Josephus Lyles in the 200m at the IAAF World Youth Championships Cali 2015 (Getty Images) © Copyright
Feature Alexandria, USA

Bydgoszcz-bound Lyles brothers set for big year

For the past three seasons, US high school speedsters have had numerous chances to observe the sprinting prowess of Noah and Josephus Lyles – most often while well behind the brothers from Virginia.

But in 2015, young sprinters from around the globe also got their best opportunities yet to race the siblings. And while the US Olympic Trials loom large in their future visions, so do the IAAF World U20 Championships Bydgoszcz 2016 in July.

“We both want to run at the USA Trials,” said 18-year-old Noah. “I’m qualified in both sprints but Josephus is just a little short in the 400m. But even if we both don’t make the Trials, we want to run the National Juniors and then go to the World Juniors.”

“Hey, we want to go to the Trials and make the US team,” added 17-year-old Josephus. “But the World Juniors are important, too. It will be my second time there and Noah’s first.”

The day the IAAF World Junior Championships Oregon 2014 opened on 22 July, Josephus turned 16 to become eligible for the competition. “I was the youngest member of the team,” he recalls. “Running with older athletes with more experience taught me a lot about training and competing at that level.”

He learned well, leading off the US squad that captured the 4x400m title in 3:03.31. His 46.6 leg was the fastest opening split of the race.

Noah made his international debut in 2013 at the IAAF World Youth Championships in Donetsk, although he didn’t make the 200m final. “Before the trip, I felt a little scared and nervous,” he said. “But when I got home I told myself that I could make an international team in 2014 – and I would come in first.”

Good to his word, Noah made the team for the 2014 Youth Olympic Games and claimed the 200m gold in 20.80 after clocking a then-PB of 20.71 in his heat.

Those experiences set up the brothers for their stellar 2015 seasons. Noah won US junior titles at both 100m and 200m, his 10.14 and 20.18 efforts moving him to 30th and eighth respectively on the world U20 all-time lists.

He capped his summer by winning the Pan-American junior 200m title in 20.27 after taking silver in the 100m in 10.18, just 0.01 off the gold medal.

As Noah won his US junior titles – part of a campaign that earned him High School Athlete of the Year honours from US magazine Track & Field News – Josephus was preparing for the IAAF World Youth Championships Cali 2015.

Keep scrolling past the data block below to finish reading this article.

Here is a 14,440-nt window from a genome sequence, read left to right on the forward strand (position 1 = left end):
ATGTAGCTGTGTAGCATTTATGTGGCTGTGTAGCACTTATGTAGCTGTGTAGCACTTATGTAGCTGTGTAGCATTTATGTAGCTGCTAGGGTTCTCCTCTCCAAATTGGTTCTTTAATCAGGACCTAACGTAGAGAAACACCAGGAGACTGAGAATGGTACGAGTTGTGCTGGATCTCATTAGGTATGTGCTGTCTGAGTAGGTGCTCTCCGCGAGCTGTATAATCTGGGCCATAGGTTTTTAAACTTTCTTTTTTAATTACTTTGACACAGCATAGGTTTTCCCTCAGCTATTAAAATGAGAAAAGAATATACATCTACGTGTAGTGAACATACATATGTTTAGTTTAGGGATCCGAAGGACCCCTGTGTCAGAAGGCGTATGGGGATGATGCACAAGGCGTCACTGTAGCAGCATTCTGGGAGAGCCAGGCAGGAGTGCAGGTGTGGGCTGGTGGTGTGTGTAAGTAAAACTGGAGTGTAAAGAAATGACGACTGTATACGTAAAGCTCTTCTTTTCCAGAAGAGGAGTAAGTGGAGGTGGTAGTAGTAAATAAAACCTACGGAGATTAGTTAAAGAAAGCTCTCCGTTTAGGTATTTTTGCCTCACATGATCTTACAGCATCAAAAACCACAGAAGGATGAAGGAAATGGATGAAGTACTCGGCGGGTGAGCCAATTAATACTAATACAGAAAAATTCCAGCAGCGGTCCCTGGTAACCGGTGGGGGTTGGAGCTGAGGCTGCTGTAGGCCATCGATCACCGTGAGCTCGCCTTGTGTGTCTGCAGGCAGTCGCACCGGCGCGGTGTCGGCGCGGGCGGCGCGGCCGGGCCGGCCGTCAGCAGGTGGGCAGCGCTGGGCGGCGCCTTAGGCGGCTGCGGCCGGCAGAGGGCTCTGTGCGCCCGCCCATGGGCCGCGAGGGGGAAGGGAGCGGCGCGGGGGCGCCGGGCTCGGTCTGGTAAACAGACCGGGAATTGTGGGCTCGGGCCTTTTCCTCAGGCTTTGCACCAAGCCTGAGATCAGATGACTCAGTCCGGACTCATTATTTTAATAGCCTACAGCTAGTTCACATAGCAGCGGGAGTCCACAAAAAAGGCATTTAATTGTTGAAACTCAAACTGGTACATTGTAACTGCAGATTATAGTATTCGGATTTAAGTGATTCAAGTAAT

He contested both his 400m specialty and the 200m in the Colombian city, lowering his one-lap PB to 45.46 to grab the silver medal and move to ninth on the world U18 all-time list. He then came back to claim third in the 200m, timing another PB at 20.74.

“I always know Josephus will go out there and give his best,” said Noah.

Strong family foundations

Even though Noah is a year older than his brother, they are both in their final year of high school. “When I was in second grade, I was very sick with asthma and my parents held me back because I missed so many days of school,” said Noah. “The asthma is under control now, although my allergies still kick up sometimes.”

The brotherly ties of the pair run deep. They are the sons of 400m runners Kevin Lyles and Keisha Caine Lyles. Kevin has a 45.01 PB and won gold in the 4x400m at the 1995 IAAF World Championships. Keisha was an NCAA 400m finalist indoors and out in 1995.

“Our parents pretty much let us do whatever sports we wanted,” says Josephus. So they tried basketball, soccer, swimming and gymnastics. But it was athletics that most captured their attention by the time they entered TC Williams High School in Alexandria, Virginia, just across the Potomac River from the US capital of Washington, DC.

“I always liked the individual aspect of athletics,” says Noah, who also set a high jump PB this winter at 2.03m.

Yet TCW head coach Michael Hughes points out that the Lyles are great team players. “They both are natural leaders,” said Hughes. “You could write volumes about their work ethics. They are very dedicated, yet level-headed, which is a great asset in sprinters. Our sprint coach, Rayshawn Jackson, has done a great job with them.”

Both brothers aimed to peak last year at the late-season title meetings. Josephus got his first sub-46.0 clocking at 45.99 to claim his second consecutive win at the New Balance Outdoor Nationals in Greensboro in mid-June. A week later, he won the 400m at US World Youth Trials with another PB, 45.77, and finished second in the 200m.

Noah wanted to peak a little later, at the early-August Pan-Am Juniors in Edmonton. But he still scored a 10.21/20.54 double in Greensboro to preface his US Juniors pairing as well as his Pan-Am showing.

This winter, their winning ways continued. At the New Balance Indoor Nationals, Josephus sped to a PB of 6.65 to take the 60m title, while Noah blazed over one lap in New York’s Armory in 20.63 to trim 0.06 off the US indoor high school record, moving to seventh on the world U20 indoor all-time list.

Their outdoor seasons have started well, too, with Noah winning the 100m and 200m double at last weekend’s Arcadia High School Invitational in 10.17 and 20.48, while Josephus finished second in the 400m in 45.94. To put those times into context, Noah opened with 10.53 and 21.62 in 2015 while Josephus clocked 47.73 in his first outdoor 400m race of 2015.

All of which sets the stage for what promises to be headline-making 2016 summer campaigns for the pair. And it is certain they will be cheering on each other.

As Noah says, full of pride: “It’s just so exciting to watch your brother run.”

Jon Hendershott for the IAAF